Igor Lobovski is President of the Global Energy Prize, which awards 33 million roubles (approx. US$1.17m) each year for outstanding energy achievements and innovations.
He was responding to written questions by EurActiv’s founder Christophe Leclercq.
You have been awarding a prestigious prize to top scientists at the St Petersburg Economic Summit for ten years. What do laureates have in common so far? Can you mention one research outcome that gained greater visibility thanks to the award?
There are two principal things that all the laureates have: a high innovation level in their achievements and their personality.
Here are some examples: Arthur Rosenfeld, as the advisor on energy for California Governor Schwarzenegger has carried out his ideas in the field of energy saving and energy efficiency. Among those ideas, some obvious ones were to repaint roofs in white, or the development of new LED equipment that consumes less energy while on standby. As a result, energy consumption in California has been stable, while it has increased in the rest of the USA.
The other laureates received the prize for developing the scientific foundations of the International Thermonuclear Experimental Reactor ITER: Robert Aymar (France), Yevgeny Velikhov (Russia) and Massadzhi Yoshikawa (Japan). They created the basis for a revolution in energy. As a result, the international organization ITER was created. It gathered 22 billion euro and started the creation of this unique equipment.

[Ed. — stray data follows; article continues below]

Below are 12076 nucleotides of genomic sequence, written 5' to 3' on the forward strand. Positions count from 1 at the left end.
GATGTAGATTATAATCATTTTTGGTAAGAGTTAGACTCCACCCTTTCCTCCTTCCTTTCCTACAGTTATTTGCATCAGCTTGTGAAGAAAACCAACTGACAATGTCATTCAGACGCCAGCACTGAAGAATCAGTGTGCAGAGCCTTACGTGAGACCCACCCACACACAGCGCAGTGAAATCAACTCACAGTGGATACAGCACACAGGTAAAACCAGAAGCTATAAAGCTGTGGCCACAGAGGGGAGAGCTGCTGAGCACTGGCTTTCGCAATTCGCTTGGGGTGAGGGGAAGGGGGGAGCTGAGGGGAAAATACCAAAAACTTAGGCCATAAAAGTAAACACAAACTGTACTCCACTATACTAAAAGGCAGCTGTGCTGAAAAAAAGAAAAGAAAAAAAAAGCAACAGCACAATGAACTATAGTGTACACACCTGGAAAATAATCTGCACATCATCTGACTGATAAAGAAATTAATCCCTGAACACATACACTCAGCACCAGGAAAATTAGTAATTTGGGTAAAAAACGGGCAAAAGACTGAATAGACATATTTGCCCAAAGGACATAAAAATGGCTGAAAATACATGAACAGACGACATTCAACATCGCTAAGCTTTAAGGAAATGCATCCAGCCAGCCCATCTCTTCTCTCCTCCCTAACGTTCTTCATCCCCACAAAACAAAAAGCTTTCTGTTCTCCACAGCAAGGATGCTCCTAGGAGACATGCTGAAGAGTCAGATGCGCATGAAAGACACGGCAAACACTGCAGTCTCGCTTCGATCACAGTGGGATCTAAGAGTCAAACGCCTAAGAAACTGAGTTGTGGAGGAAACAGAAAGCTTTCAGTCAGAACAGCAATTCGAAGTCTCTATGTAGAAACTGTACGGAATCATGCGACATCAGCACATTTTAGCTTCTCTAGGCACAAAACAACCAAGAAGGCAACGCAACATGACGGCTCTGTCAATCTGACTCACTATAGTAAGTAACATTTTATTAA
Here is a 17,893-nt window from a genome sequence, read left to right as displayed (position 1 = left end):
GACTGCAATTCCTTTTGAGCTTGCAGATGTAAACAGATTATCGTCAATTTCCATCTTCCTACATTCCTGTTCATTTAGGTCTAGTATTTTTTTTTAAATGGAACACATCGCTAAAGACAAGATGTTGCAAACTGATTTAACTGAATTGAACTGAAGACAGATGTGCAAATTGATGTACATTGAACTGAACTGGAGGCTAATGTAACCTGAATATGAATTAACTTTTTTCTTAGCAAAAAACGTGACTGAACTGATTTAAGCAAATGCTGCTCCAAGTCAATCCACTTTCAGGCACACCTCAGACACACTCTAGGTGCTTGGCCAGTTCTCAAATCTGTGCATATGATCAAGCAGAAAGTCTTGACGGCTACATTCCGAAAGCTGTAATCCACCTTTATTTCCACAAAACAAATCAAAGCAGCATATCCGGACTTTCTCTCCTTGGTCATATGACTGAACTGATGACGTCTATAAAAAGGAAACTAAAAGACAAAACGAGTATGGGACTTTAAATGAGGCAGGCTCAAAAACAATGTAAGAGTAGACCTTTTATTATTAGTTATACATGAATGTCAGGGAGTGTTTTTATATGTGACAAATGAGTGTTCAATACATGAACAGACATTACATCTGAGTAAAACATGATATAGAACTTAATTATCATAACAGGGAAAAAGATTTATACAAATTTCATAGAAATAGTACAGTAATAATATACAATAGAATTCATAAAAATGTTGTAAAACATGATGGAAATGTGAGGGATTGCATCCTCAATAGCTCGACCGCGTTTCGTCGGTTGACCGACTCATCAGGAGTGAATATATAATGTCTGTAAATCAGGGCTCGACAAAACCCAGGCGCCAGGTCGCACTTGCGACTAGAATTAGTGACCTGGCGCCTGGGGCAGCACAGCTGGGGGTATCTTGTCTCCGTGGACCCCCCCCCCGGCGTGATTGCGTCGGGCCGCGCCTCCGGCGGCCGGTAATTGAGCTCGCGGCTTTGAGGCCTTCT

What are the priority research areas for the prize? Is there a place for renewable energy?
The Prize does not give priority to anyone. Every year, the International Award Committee (25 scientists from 10 countries) receives hundreds of nominations and elects the laureates by secret ballot.
Certainly, their decisions might be influenced by the changing trends, etc. However, that is not stipulated in the Statute of the Global Energy Prize, which constitutes the basis for the Committee’s decision.
The Foundation’s board of trustees reads like a 'Who’s Who' of Russian business and political establishment. What role does it perform? Is the Foundation independent from the Russian State? How is this independence guaranteed?
Originally, three organisations [Gazprom, UES Russia and Surgutneftegaz] founded the non-profit Global Energy partnership.
In accordance with the Statute of the Global Energy Prize, their role is limited to the financing of the project. In addition, the leaders of these companies are members of the Board of Trustees. The nomination process is a closed procedure: the founders do have neither the right nor the opportunity to influence it in any way.
One of the foundation’s trustees is Mikhail Gorbachev who is still known in the West for ending the cold war and the communist system. Is his membership meant to convey non-alignment with the Putin administration, or is it due to Mr. Gorbachev's past environment credentials as founding president of the NGO Green Cross?